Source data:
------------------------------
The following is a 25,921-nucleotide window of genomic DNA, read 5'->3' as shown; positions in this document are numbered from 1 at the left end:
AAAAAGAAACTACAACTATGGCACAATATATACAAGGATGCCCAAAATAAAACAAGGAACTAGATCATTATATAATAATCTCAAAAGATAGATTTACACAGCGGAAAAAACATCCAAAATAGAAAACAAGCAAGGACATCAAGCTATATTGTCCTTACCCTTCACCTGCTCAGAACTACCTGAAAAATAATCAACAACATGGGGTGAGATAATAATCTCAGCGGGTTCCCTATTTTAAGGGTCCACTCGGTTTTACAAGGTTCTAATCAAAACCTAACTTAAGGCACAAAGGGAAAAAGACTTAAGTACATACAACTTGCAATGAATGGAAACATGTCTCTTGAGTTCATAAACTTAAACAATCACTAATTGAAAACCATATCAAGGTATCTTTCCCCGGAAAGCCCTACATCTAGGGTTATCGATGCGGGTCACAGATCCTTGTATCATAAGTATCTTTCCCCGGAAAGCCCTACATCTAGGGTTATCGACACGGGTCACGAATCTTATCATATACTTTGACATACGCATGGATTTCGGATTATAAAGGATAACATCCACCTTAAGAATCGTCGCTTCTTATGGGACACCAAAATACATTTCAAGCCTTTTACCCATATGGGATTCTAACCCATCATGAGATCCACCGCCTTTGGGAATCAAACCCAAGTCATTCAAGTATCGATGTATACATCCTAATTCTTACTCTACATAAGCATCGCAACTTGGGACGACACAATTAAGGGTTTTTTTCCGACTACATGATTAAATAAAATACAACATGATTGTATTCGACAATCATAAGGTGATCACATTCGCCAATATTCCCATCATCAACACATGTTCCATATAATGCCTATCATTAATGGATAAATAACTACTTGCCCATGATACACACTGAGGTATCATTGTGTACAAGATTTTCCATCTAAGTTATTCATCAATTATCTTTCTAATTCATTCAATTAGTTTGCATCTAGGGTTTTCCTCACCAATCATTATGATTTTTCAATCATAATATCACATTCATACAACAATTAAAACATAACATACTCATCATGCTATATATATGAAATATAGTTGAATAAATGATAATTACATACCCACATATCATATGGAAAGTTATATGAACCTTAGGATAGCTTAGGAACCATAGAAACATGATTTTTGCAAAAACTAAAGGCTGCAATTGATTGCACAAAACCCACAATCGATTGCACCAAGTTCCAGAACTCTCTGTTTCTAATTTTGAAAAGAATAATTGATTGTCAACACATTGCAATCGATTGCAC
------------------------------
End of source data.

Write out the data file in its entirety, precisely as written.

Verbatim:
The following is a 25,921-nucleotide window of genomic DNA, read 5'->3' as shown; positions in this document are numbered from 1 at the left end:
AAAAAGAAACTACAACTATGGCACAATATATACAAGGATGCCCAAAATAAAACAAGGAACTAGATCATTATATAATAATCTCAAAAGATAGATTTACACAGCGGAAAAAACATCCAAAATAGAAAACAAGCAAGGACATCAAGCTATATTGTCCTTACCCTTCACCTGCTCAGAACTACCTGAAAAATAATCAACAACATGGGGTGAGATAATAATCTCAGCGGGTTCCCTATTTTAAGGGTCCACTCGGTTTTACAAGGTTCTAATCAAAACCTAACTTAAGGCACAAAGGGAAAAAGACTTAAGTACATACAACTTGCAATGAATGGAAACATGTCTCTTGAGTTCATAAACTTAAACAATCACTAATTGAAAACCATATCAAGGTATCTTTCCCCGGAAAGCCCTACATCTAGGGTTATCGATGCGGGTCACAGATCCTTGTATCATAAGTATCTTTCCCCGGAAAGCCCTACATCTAGGGTTATCGACACGGGTCACGAATCTTATCATATACTTTGACATACGCATGGATTTCGGATTATAAAGGATAACATCCACCTTAAGAATCGTCGCTTCTTATGGGACACCAAAATACATTTCAAGCCTTTTACCCATATGGGATTCTAACCCATCATGAGATCCACCGCCTTTGGGAATCAAACCCAAGTCATTCAAGTATCGATGTATACATCCTAATTCTTACTCTACATAAGCATCGCAACTTGGGACGACACAATTAAGGGTTTTTTTCCGACTACATGATTAAATAAAATACAACATGATTGTATTCGACAATCATAAGGTGATCACATTCGCCAATATTCCCATCATCAACACATGTTCCATATAATGCCTATCATTAATGGATAAATAACTACTTGCCCATGATACACACTGAGGTATCATTGTGTACAAGATTTTCCATCTAAGTTATTCATCAATTATCTTTCTAATTCATTCAATTAGTTTGCATCTAGGGTTTTCCTCACCAATCATTATGATTTTTCAATCATAATATCACATTCATACAACAATTAAAACATAACATACTCATCATGCTATATATATGAAATATAGTTGAATAAATGATAATTACATACCCACATATCATATGGAAAGTTATATGAACCTTAGGATAGCTTAGGAACCATAGAAACATGATTTTTGCAAAAACTAAAGGCTGCAATTGATTGCACAAAACCCACAATCGATTGCACCAAGTTCCAGAACTCTCTGTTTCTAATTTTGAAAAGAATAATTGATTGTCAACACATTGCAATCGATTGCAC